When sending a package, you must have had such confusion. Why the actual weight of the package is 10 pounds, but the final shipping cost is calculated by 15 pounds?
This is because most of the shipping carriers charge shipping rates for larger and lighter packages to help cover the cost of storage space in transit.
Dimensional weight is the major factor in the shipping rates. Whether you ship packages for your online business or for yourself, we'll help you understand and take advantage of DIM pricing from USPS, FedEx, and UPS.
Dim weight is the amount of space a package occupies in relation to its actual weight.
Because of the limited space on the delivery truck, the dimensional weight takes into account the package density to determine shipping costs.
Top carriers such as USPS, FedEx, and UPS calculate shipping rates based on the larger number: the actual weight of the package or its calculated volumetric weight. For each shipment, you are charged based on the dimensional weight or actual weight of the package—whichever is greater.
The purpose of dimensional weight pricing is to calculate USPS, FedEx, and UPS shipping costs, taking into account the amount of space a package takes up, and charging accordingly.
Due to the rapid growth of e-commerce shipping, the amount of space each package takes up is very valuable.
Generally speaking, if your package is heavy but small, you do not need to worry about DIM pricing. You will only pay the carrier shipping rates based on the actual weight of the package. However, if you ship relatively light items in large boxes, you may pay more than you would normally expect due to DIM weight pricing.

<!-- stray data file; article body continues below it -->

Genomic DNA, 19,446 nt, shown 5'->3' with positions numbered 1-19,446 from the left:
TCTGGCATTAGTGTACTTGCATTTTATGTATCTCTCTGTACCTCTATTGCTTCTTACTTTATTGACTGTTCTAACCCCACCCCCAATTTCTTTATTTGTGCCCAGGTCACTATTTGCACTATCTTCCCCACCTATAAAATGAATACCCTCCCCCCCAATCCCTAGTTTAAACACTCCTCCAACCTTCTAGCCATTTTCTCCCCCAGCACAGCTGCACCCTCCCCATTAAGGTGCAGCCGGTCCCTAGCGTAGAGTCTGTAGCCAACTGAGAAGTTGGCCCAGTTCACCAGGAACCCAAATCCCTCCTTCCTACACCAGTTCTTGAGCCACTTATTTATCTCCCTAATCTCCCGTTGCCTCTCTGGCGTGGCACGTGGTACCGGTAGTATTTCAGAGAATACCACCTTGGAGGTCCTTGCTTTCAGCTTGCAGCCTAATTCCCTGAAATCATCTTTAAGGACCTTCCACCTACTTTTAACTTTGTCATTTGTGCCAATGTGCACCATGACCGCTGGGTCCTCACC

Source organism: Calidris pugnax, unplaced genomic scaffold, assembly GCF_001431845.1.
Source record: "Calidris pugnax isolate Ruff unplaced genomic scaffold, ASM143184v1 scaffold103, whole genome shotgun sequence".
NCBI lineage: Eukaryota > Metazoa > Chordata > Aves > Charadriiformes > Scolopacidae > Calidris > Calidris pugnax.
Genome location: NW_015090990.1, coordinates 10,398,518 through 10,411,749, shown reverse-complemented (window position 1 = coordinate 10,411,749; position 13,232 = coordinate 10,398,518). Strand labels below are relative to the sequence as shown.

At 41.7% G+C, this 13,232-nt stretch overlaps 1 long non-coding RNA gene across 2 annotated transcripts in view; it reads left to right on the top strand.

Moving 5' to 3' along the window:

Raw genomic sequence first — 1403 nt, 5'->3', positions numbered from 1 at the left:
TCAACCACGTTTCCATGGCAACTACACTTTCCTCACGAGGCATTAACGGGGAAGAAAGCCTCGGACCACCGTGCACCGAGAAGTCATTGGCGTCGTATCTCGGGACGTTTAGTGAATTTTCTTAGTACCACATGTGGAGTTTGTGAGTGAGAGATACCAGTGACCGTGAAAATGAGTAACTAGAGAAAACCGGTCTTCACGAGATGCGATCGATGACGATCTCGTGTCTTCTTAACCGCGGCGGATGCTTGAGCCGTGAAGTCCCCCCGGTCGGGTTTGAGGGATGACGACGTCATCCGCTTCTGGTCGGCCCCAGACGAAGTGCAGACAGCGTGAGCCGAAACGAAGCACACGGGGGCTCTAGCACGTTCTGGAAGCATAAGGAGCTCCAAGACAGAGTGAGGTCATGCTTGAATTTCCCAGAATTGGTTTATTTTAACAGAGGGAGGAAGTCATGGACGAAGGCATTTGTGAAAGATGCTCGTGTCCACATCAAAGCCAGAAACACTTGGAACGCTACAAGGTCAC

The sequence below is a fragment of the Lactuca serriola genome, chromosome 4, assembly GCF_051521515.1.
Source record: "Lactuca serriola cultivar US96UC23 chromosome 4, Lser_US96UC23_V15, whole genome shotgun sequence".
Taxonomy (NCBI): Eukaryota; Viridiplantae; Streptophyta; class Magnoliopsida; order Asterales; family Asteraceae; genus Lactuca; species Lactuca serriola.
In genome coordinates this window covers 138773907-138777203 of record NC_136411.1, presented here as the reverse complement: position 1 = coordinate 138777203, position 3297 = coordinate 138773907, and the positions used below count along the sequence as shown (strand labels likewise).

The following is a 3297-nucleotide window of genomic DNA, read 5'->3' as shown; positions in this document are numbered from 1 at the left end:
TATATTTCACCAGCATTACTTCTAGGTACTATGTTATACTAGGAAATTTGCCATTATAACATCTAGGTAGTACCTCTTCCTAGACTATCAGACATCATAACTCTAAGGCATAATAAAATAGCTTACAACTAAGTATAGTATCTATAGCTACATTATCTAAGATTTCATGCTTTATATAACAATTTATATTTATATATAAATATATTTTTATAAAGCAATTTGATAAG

The dimensional weight calculation uses a formula to determine. That formula rounds each measurement to the nearest whole inch.
Note: For non-square packages, you would take the longest dimension on each side and round up.
DIM weight = package length in inches x package width in inches x package height in inches / DIM divisor
The DIM divisor for FedEx and UPS is now 139.
For example, let's say you have a package with dimensions of 15" x 15" x 8". Multiply these dimensions together to get 1,800 cubic inches. To determine FedEx's dimensional weight, you simply divide the total cubic dimensions by 139. So, in this case, the volumetric weight would be 1800 / 139 = 12.9 lbs.
This means that when shipping this package, you will be charged a minimum of 13 pounds (carrier rounds up to the nearest pound). If the weight of the package happens to be more than 13 pounds, you will be charged for the actual weight of the shipment. If the actual weight is less than 13 pounds. For example, assuming it is 10.5 pounds, then the dimensional weight will apply and you will be billed at 13 pounds.
If dimensional weight is hurting your bottom line, here's some tips to minimize its impact.
Using the previous example, perhaps the shipper who used the 15" x 15" x 8" box was only doing so for convenience. Upon further investigation, he discovered that the product would actually fit in a 15" x 15" x 5" box. Therefore, the seller could have lowered the height of the box by 3" and maintained the same DIM weight.
If you only have one size of box to choose from, it will be difficult to package effectively. On the other hand, having too many sizes of boxes makes it difficult to choose the right size box for an order and also requires you to stock more packaging materials. Many distributors find that a good balance of 10-20 different box sizes can be achieved.
FedEx and UPS are the two largest carriers in the world, however, they are not the only ones.
An obvious alternative is the United States Postal Service (USPS). If you sell fairly lightweight, bulky items, USPS may be your best choice.
USPS currently has different DIM weight rules than FedEx and UPS. For USPS, if a package exceeds 1 cubic foot, it is subject to dimensional weight and applies to shipments to all regions. In addition, USPS has a DIM divisor of 166.
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